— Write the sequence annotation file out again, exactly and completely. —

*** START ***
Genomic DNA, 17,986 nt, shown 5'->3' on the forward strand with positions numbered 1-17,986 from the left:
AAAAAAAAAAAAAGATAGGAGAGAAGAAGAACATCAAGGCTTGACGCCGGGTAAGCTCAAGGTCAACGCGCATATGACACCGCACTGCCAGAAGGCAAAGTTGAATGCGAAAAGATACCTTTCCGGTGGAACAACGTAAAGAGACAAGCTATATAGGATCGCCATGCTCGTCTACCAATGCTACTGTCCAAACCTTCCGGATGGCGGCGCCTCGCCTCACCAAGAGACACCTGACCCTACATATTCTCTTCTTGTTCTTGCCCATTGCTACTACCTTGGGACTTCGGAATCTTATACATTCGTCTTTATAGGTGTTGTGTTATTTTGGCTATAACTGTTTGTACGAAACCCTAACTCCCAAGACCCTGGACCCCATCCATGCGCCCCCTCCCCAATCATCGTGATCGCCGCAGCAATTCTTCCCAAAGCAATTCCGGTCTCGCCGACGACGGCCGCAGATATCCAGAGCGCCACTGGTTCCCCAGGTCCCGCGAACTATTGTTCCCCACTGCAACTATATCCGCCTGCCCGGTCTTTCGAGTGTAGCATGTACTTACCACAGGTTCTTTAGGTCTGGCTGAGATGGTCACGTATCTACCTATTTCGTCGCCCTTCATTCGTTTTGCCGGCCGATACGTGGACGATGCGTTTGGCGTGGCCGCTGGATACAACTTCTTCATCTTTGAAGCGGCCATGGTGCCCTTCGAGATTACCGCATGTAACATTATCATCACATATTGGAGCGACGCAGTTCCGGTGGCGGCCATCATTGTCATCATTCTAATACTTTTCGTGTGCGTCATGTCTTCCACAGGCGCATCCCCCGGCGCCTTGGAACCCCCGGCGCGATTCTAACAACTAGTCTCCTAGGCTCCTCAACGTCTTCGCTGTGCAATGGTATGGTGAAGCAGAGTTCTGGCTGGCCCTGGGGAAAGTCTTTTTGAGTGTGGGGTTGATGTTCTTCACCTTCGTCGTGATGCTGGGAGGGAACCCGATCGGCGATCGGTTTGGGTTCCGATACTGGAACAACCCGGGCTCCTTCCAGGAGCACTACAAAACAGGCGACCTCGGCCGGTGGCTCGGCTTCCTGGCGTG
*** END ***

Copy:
Genomic DNA, 17,986 nt, shown 5'->3' on the forward strand with positions numbered 1-17,986 from the left:
AAAAAAAAAAAAAGATAGGAGAGAAGAAGAACATCAAGGCTTGACGCCGGGTAAGCTCAAGGTCAACGCGCATATGACACCGCACTGCCAGAAGGCAAAGTTGAATGCGAAAAGATACCTTTCCGGTGGAACAACGTAAAGAGACAAGCTATATAGGATCGCCATGCTCGTCTACCAATGCTACTGTCCAAACCTTCCGGATGGCGGCGCCTCGCCTCACCAAGAGACACCTGACCCTACATATTCTCTTCTTGTTCTTGCCCATTGCTACTACCTTGGGACTTCGGAATCTTATACATTCGTCTTTATAGGTGTTGTGTTATTTTGGCTATAACTGTTTGTACGAAACCCTAACTCCCAAGACCCTGGACCCCATCCATGCGCCCCCTCCCCAATCATCGTGATCGCCGCAGCAATTCTTCCCAAAGCAATTCCGGTCTCGCCGACGACGGCCGCAGATATCCAGAGCGCCACTGGTTCCCCAGGTCCCGCGAACTATTGTTCCCCACTGCAACTATATCCGCCTGCCCGGTCTTTCGAGTGTAGCATGTACTTACCACAGGTTCTTTAGGTCTGGCTGAGATGGTCACGTATCTACCTATTTCGTCGCCCTTCATTCGTTTTGCCGGCCGATACGTGGACGATGCGTTTGGCGTGGCCGCTGGATACAACTTCTTCATCTTTGAAGCGGCCATGGTGCCCTTCGAGATTACCGCATGTAACATTATCATCACATATTGGAGCGACGCAGTTCCGGTGGCGGCCATCATTGTCATCATTCTAATACTTTTCGTGTGCGTCATGTCTTCCACAGGCGCATCCCCCGGCGCCTTGGAACCCCCGGCGCGATTCTAACAACTAGTCTCCTAGGCTCCTCAACGTCTTCGCTGTGCAATGGTATGGTGAAGCAGAGTTCTGGCTGGCCCTGGGGAAAGTCTTTTTGAGTGTGGGGTTGATGTTCTTCACCTTCGTCGTGATGCTGGGAGGGAACCCGATCGGCGATCGGTTTGGGTTCCGATACTGGAACAACCCGGGCTCCTTCCAGGAGCACTACAAAACAGGCGACCTCGGCCGGTGGCTCGGCTTCCTGGCGTG